Ask the FERPA Professor

June 30, 2020
  • Records and Academic Services
  • Student Academic Records and Academic Policy
  • FERPA Professor
cartoon figure reminiscent of Einstein stands in front of a chalkboard with the board "FERPA" written on it

Dear FERPA Professor,

I'm writing with a question about whether or not video-recording students during an unproctored exam in order to prevent cheating, or having students flash their ID or driver's license in front of their webcams prior to the start of an exam to verify their identity, constitutes the creation of an education record. 

The expectation is that the video recording would be maintained for a (hopefully short) period of time in order to verify students' identities and whether or not cheating occurred during the exam.  Does this constitute an education record? Additionally, how long should we keep the video -- until the administrative purpose is served, or for 5 years after the end of the course/exam?

Hope to see you at AACRAO next year!


Final Exams in the Age of COVID


Dear Final:

The video recording of a student at the University would be an education record if it is maintained by the University or a party acting for the University.  If the proctoring service has been contracted by the University to provide this service, it would meet the conditions of §99.31(a)(1)(i)(B), the school official exception to signed consent.  Thus, any education records the service creates and maintains, would be education records subject to FERPA.  Remember too, it is the University's responsibility to ensure that the contractor is aware of and complying with all the requirements of FERPA, including the student's right to view those records.  You can find the above referenced regulatory language on page 159 of the 2012 AACRAO FERPA Guide.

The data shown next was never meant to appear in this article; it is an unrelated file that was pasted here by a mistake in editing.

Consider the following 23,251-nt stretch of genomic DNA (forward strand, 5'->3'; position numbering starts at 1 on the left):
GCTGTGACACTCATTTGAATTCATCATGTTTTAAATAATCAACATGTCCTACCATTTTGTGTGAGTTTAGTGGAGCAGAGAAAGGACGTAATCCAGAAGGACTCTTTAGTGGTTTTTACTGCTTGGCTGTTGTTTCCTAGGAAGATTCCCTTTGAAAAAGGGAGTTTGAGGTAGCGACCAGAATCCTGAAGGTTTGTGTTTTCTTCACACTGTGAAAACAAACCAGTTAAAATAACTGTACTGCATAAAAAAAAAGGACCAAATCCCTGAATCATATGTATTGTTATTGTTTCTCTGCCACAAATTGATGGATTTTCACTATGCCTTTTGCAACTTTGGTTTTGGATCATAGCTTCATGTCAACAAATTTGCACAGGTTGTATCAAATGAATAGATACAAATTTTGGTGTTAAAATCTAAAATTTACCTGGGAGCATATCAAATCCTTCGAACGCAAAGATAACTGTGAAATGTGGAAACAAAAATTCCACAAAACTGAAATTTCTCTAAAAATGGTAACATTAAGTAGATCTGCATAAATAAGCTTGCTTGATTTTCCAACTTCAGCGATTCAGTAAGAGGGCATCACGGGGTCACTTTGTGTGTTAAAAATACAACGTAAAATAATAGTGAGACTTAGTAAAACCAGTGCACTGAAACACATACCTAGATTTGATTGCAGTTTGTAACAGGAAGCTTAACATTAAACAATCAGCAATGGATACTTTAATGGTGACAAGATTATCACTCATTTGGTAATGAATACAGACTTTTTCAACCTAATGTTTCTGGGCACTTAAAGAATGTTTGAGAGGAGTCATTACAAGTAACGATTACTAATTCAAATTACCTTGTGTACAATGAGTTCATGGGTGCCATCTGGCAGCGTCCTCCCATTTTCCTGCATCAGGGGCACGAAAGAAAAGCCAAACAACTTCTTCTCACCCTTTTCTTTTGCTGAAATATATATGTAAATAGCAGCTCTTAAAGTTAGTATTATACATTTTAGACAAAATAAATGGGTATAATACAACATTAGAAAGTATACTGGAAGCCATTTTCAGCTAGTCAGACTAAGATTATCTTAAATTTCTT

Concerning your question on how long an institution should maintain education records, FERPA does not generally require that institutions maintain any education records.  Rather, it requires the institution to protect the privacy of those records it does maintain, and to provide the student access to them upon request.  Other Federal laws, State laws, and institutional policy would determine which, if any, records must be maintained and for what length of time. [ See AACRAO's publication Student Records Management: Retention, Disposal, and Archive of Student Records.]

I hope this is helpful in answering your questions, and I too hope we can meet at next year's conference.


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